(Bloomberg) -- Lyft Inc. wants its riders in America’s largest city to know that they might not need to take a Lyft. They can just ride the subway.
Over the next few months, Lyft said users of its app will be able to access real-time public transportation information in New York City. The move marks another twist in the ride-hailing industry’s fraught relationship with New York, which is both home to the world’s most heavily used public transportation network and the site of a history of legal tussles between the companies and city officials.
The app update shows users the locations of nearby subway and bus stations, as well as docks for Citi Bike, the New York bike-share program operated by Lyft. The features are part of a bid to keep users engaged on the platform, rather than navigating away to a different app for subway or bike information. It’s a calculated bet that more info won’t tempt too many people to take the train instead of calling a Lyft.
Lyft has begun rolling out the update and will continue to do so gradually. All New York users will receive the new features by the end of September, the company said. “Lyft’s mission is to provide the world’s best transportation, and that definitely includes public transit,” said Lilly Shoup, the senior director of transportation policy. In cities like New York, public transit can be faster and more convenient than driving, she said.
While Lyft will provide riders with up-to-date subway arrival times, the company doesn’t have a formal partnership with the city of New York. Riders will still need to swipe their MetroCard to access the subway.
The new offerings may serve to endear Lyft to New York’s lawmakers, who have recently passed new rules targeting the ride-hailing industry. City officials have been vocal critics of the company and its competitors, saying they have driven down driver wages and worsened traffic. Lyft sued New York this year in a bid to prevent the implantation of a new driver minimum wage law, but a judge dismissed the suit in May.
The addition of subways and buses is a step for Lyft toward its ultimate goal of being an all-encompassing transportation service. Both the company and its larger rival, Uber Technologies Inc., have told investors they want users to remain on their apps no matter the mode of transit. As they geared up for their initial public offerings this year, both companies touted their respective integrations with other subway systems and public transit services.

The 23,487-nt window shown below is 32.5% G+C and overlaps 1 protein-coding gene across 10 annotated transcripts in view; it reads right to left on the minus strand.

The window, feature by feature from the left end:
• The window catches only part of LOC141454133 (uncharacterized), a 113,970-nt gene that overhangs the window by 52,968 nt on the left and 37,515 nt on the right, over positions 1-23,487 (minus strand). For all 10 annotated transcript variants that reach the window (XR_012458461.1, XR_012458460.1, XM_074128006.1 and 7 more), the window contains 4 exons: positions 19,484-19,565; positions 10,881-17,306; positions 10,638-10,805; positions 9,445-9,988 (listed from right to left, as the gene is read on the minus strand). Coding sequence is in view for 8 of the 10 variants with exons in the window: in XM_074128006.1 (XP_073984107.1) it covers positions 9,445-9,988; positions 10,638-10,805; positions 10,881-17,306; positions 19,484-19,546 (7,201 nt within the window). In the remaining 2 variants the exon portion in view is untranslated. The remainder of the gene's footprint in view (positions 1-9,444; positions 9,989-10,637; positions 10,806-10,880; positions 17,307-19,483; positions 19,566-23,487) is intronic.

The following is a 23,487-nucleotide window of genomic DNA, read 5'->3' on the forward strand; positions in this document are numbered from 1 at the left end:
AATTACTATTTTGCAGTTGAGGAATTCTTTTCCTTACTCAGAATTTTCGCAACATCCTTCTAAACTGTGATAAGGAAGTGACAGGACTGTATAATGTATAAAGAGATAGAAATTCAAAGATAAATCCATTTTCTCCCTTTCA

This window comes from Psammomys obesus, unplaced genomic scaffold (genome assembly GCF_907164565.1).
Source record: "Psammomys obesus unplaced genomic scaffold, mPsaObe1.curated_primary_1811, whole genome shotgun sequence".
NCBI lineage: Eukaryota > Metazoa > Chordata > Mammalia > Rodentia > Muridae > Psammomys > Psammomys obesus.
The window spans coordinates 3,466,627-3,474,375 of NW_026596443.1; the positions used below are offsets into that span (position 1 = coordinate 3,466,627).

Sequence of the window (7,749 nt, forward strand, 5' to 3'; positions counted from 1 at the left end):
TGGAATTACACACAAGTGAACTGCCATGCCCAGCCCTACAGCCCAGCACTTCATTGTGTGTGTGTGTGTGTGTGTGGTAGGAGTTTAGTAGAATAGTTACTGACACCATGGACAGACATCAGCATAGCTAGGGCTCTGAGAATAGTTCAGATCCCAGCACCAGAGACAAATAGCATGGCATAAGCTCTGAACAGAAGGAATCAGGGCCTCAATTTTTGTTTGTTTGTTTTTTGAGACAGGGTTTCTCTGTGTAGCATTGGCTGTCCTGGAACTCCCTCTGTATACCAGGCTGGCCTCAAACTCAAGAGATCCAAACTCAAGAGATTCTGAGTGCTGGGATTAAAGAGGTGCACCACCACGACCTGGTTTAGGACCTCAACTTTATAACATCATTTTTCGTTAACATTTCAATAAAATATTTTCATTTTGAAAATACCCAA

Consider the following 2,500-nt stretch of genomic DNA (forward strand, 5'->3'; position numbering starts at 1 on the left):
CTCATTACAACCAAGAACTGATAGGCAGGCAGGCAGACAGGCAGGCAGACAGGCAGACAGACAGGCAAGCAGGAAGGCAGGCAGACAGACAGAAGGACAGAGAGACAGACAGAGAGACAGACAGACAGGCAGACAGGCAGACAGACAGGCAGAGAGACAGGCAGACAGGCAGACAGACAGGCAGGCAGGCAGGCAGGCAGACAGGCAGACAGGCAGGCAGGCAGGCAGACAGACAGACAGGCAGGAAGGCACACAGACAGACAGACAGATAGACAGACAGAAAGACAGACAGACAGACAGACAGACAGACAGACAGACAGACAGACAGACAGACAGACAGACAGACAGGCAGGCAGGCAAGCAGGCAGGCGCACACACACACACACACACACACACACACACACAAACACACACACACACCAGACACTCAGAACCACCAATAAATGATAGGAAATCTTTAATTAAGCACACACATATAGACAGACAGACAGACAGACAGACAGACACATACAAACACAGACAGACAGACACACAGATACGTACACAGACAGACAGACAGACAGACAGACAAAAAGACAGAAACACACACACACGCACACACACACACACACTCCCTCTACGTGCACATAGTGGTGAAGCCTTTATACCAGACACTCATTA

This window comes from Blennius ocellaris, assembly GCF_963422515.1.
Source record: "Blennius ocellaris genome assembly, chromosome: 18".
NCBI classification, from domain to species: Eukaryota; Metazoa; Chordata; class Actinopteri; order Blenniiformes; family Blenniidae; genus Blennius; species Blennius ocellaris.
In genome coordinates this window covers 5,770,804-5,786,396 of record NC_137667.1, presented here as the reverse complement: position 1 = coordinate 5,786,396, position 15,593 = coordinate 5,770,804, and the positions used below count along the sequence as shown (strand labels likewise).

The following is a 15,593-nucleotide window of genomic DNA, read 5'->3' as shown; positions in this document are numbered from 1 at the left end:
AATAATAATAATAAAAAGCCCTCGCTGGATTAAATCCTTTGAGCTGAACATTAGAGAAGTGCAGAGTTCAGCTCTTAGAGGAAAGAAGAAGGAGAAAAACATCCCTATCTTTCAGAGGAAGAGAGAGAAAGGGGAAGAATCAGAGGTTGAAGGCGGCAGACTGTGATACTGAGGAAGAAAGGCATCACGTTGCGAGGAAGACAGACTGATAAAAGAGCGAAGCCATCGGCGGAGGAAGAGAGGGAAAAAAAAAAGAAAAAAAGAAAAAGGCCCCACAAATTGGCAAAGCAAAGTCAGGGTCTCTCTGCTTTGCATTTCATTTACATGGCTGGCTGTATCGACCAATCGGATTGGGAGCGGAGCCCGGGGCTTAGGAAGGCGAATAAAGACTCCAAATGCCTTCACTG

Uber said recently that it had sold more than 1,200 bus and train tickets in Denver as part of a partnership with public transit there. Lyft already has public transportation data in Boston, Chicago, Denver, Los Angeles, Seattle and Washington, the company said.
The two companies have also moved aggressively into bike-sharing. Lyft’s acquisition last year of Motivate, the operator Citi Bike, gave it a massive fleet of bicycles in New York, with plans to expand to 40,000 in 2023. Meanwhile, Uber has a fleet of 400 electric Jump bikes in the Bronx and Staten Island.
Lyft said integrating more services into its app is a natural step, particularly because many journeys involve more than one mode of transit. “One of our busiest Citi Bike stations is the one outside Grand Central,” Shoup said. “We can really expand the effectiveness and the reach of transit.”
Uber is still by far the largest player in the business of getting people around in cars in New York. But both companies have hit roadblocks as the city has cracked down on ride-hailing. Uber and Lyft have each sued city agencies over different rules and started to experiment with creative tactics to address new restrictions. An Uber lawsuit attempting to derail a cap on drivers is ongoing; Lyft lost its suit contesting driver pay rules, though it could appeal.
Lyft has begun preventing drivers in New York from accepting rides if they’re in low-demand parts of the city. That’s in response to a rule expected to go into effect next year that would require companies to pay drivers based on how many trips the average driver receives per hour. The rule is expected to advantage Uber, which has more riders and drivers.
Meanwhile, Uber is laying out a plan in response to rules that would charge ride-hailing drivers extra if they’re hanging around in the core of Manhattan without a passenger. Uber has made inquiries about purchasing a parking lot to hold about 250 cars just outside the heart of Manhattan. Cars would sit parked and then drive into the city’s core only after a passenger requests them. Crain’s New York Business first reported on the possible parking lot.
Uber said it’s worried that drivers would otherwise crowd streets around the perimeter of the proposed regulated zone. “If the city passes the proposed ‘cruising cap,’ we want to be prepared to help mitigate the inevitable congestion that will be caused by app drivers waiting to access the central business district,” Alix Anfang, an Uber spokeswoman, wrote in an email. One time-honored congestion solution, of course, is taking a train.
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